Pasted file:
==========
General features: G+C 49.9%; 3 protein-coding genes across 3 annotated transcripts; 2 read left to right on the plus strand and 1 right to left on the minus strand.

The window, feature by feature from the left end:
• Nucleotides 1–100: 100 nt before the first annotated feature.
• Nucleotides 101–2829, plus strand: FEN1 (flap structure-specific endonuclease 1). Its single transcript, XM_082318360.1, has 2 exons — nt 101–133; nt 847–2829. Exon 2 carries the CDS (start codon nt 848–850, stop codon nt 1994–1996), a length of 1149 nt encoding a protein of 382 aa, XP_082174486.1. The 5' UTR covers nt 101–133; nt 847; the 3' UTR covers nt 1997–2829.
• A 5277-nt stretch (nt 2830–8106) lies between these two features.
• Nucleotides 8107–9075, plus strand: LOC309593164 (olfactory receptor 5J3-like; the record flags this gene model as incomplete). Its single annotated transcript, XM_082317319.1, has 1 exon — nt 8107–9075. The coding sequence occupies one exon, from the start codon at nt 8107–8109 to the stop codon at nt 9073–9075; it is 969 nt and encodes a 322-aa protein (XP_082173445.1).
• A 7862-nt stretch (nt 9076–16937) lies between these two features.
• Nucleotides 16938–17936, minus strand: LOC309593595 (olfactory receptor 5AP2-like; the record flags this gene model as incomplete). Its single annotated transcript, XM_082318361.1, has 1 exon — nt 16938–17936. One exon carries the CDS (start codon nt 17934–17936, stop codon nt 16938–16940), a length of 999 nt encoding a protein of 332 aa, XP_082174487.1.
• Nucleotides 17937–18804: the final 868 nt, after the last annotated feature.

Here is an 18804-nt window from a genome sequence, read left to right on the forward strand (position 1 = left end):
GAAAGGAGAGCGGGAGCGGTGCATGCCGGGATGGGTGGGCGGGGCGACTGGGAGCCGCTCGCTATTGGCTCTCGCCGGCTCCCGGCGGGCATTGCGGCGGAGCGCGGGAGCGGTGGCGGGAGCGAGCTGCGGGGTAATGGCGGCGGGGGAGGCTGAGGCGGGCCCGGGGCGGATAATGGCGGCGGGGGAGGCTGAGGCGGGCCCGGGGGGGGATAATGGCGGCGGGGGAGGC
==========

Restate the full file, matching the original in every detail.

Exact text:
General features: G+C 49.9%; 3 protein-coding genes across 3 annotated transcripts; 2 read left to right on the plus strand and 1 right to left on the minus strand.

The window, feature by feature from the left end:
• Nucleotides 1–100: 100 nt before the first annotated feature.
• Nucleotides 101–2829, plus strand: FEN1 (flap structure-specific endonuclease 1). Its single transcript, XM_082318360.1, has 2 exons — nt 101–133; nt 847–2829. Exon 2 carries the CDS (start codon nt 848–850, stop codon nt 1994–1996), a length of 1149 nt encoding a protein of 382 aa, XP_082174486.1. The 5' UTR covers nt 101–133; nt 847; the 3' UTR covers nt 1997–2829.
• A 5277-nt stretch (nt 2830–8106) lies between these two features.
• Nucleotides 8107–9075, plus strand: LOC309593164 (olfactory receptor 5J3-like; the record flags this gene model as incomplete). Its single annotated transcript, XM_082317319.1, has 1 exon — nt 8107–9075. The coding sequence occupies one exon, from the start codon at nt 8107–8109 to the stop codon at nt 9073–9075; it is 969 nt and encodes a 322-aa protein (XP_082173445.1).
• A 7862-nt stretch (nt 9076–16937) lies between these two features.
• Nucleotides 16938–17936, minus strand: LOC309593595 (olfactory receptor 5AP2-like; the record flags this gene model as incomplete). Its single annotated transcript, XM_082318361.1, has 1 exon — nt 16938–17936. One exon carries the CDS (start codon nt 17934–17936, stop codon nt 16938–16940), a length of 999 nt encoding a protein of 332 aa, XP_082174487.1.
• Nucleotides 17937–18804: the final 868 nt, after the last annotated feature.

Here is an 18804-nt window from a genome sequence, read left to right on the forward strand (position 1 = left end):
GAAAGGAGAGCGGGAGCGGTGCATGCCGGGATGGGTGGGCGGGGCGACTGGGAGCCGCTCGCTATTGGCTCTCGCCGGCTCCCGGCGGGCATTGCGGCGGAGCGCGGGAGCGGTGGCGGGAGCGAGCTGCGGGGTAATGGCGGCGGGGGAGGCTGAGGCGGGCCCGGGGCGGATAATGGCGGCGGGGGAGGCTGAGGCGGGCCCGGGGGGGGATAATGGCGGCGGGGGAGGC